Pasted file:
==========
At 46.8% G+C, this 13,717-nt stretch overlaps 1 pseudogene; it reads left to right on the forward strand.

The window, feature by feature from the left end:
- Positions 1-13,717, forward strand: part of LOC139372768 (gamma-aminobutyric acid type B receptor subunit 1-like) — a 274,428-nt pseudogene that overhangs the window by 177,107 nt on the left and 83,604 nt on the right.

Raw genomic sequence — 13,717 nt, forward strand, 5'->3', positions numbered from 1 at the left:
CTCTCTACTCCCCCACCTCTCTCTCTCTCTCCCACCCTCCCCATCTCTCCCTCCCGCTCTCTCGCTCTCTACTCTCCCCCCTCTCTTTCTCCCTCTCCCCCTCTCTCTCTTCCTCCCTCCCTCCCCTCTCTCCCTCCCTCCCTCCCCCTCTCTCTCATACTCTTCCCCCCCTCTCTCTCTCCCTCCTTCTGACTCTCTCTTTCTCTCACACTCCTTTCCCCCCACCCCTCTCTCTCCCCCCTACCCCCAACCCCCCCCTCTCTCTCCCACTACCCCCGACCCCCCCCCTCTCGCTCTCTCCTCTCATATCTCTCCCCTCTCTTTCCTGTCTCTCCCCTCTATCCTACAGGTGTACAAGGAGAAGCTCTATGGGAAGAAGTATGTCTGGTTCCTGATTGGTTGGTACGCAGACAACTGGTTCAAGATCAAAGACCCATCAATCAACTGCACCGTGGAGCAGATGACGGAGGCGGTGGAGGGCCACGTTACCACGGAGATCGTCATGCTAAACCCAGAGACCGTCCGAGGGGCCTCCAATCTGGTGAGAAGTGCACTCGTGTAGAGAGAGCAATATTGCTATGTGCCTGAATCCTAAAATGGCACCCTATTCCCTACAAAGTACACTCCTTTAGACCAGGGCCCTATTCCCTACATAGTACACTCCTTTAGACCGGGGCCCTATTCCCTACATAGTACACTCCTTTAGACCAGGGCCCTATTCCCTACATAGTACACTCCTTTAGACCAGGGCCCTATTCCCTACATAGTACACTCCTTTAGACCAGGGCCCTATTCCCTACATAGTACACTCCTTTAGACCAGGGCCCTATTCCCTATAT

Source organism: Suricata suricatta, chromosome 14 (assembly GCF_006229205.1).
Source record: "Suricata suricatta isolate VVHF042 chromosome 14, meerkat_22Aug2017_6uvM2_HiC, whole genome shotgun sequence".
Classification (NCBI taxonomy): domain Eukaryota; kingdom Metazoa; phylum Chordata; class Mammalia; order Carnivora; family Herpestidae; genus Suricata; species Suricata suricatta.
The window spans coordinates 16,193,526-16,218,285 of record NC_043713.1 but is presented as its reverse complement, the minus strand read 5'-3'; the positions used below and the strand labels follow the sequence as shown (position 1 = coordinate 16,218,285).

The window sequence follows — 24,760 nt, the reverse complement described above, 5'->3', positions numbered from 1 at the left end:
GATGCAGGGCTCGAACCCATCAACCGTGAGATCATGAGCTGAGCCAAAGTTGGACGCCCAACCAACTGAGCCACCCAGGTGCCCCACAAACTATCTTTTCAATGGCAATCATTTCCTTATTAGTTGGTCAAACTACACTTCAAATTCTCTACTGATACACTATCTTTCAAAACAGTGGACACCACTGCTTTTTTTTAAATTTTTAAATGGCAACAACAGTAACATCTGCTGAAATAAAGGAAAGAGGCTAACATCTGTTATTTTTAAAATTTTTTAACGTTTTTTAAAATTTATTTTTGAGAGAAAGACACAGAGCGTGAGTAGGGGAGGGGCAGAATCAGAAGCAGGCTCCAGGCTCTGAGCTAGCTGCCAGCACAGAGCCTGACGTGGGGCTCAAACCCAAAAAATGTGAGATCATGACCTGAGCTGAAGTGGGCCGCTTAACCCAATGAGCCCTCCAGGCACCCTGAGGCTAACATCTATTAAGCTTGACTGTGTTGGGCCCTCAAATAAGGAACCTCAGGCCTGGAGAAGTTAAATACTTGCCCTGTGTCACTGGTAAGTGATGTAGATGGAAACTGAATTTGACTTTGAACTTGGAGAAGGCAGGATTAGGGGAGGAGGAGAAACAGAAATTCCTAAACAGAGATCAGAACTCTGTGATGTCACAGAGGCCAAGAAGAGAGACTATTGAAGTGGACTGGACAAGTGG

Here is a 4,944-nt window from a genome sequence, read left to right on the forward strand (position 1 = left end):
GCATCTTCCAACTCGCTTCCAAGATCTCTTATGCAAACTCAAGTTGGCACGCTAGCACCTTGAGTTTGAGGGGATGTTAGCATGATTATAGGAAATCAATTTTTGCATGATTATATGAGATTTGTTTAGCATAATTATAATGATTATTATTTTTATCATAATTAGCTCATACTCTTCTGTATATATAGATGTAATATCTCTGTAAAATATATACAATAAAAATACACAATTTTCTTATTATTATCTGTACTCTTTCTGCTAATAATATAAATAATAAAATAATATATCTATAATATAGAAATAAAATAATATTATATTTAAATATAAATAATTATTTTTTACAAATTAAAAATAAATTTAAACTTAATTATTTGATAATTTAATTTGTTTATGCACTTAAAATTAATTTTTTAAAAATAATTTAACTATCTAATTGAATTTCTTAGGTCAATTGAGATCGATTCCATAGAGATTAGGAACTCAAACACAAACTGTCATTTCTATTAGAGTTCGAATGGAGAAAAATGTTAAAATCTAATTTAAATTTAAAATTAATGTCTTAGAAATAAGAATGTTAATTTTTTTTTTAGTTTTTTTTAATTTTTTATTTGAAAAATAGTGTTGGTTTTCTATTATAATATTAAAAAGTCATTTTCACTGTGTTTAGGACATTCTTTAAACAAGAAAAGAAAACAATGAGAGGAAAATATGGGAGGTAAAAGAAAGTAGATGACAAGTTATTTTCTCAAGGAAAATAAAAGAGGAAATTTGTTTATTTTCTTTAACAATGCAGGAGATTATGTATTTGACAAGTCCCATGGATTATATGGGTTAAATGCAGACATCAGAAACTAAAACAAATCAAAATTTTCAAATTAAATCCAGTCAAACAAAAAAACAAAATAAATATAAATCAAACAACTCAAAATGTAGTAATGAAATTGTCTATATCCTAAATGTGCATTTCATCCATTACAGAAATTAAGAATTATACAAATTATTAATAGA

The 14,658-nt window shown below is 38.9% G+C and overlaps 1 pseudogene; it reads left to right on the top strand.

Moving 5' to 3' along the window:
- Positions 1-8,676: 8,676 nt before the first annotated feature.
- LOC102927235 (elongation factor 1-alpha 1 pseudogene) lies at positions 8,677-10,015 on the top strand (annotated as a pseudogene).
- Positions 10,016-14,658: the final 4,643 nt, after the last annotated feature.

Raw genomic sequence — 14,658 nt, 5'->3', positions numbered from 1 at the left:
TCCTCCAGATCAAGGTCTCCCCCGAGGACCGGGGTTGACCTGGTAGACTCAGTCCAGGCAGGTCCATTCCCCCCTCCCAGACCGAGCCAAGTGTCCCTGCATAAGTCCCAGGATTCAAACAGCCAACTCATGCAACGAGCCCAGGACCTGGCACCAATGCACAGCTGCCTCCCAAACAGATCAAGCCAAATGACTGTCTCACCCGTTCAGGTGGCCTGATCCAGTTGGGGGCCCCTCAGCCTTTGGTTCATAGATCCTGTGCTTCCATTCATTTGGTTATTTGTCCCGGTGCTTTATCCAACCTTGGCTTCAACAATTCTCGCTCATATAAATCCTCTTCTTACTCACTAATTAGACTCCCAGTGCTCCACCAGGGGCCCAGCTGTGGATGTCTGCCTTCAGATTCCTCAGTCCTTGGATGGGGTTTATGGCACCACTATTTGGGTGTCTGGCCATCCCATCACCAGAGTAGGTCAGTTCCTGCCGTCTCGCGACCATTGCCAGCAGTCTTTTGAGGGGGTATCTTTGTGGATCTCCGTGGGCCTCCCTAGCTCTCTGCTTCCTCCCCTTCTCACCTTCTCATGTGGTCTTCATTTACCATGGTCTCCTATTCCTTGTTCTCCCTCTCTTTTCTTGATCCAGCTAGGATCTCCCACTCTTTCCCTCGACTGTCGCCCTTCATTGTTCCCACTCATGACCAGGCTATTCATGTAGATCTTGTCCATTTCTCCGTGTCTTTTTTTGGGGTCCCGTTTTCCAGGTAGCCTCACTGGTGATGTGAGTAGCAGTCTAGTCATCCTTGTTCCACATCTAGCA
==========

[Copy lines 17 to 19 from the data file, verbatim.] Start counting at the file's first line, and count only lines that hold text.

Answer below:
- LOC102927235 (elongation factor 1-alpha 1 pseudogene) lies at positions 8,677-10,015 on the top strand (annotated as a pseudogene).
- Positions 10,016-14,658: the final 4,643 nt, after the last annotated feature.

Raw genomic sequence — 14,658 nt, 5'->3', positions numbered from 1 at the left: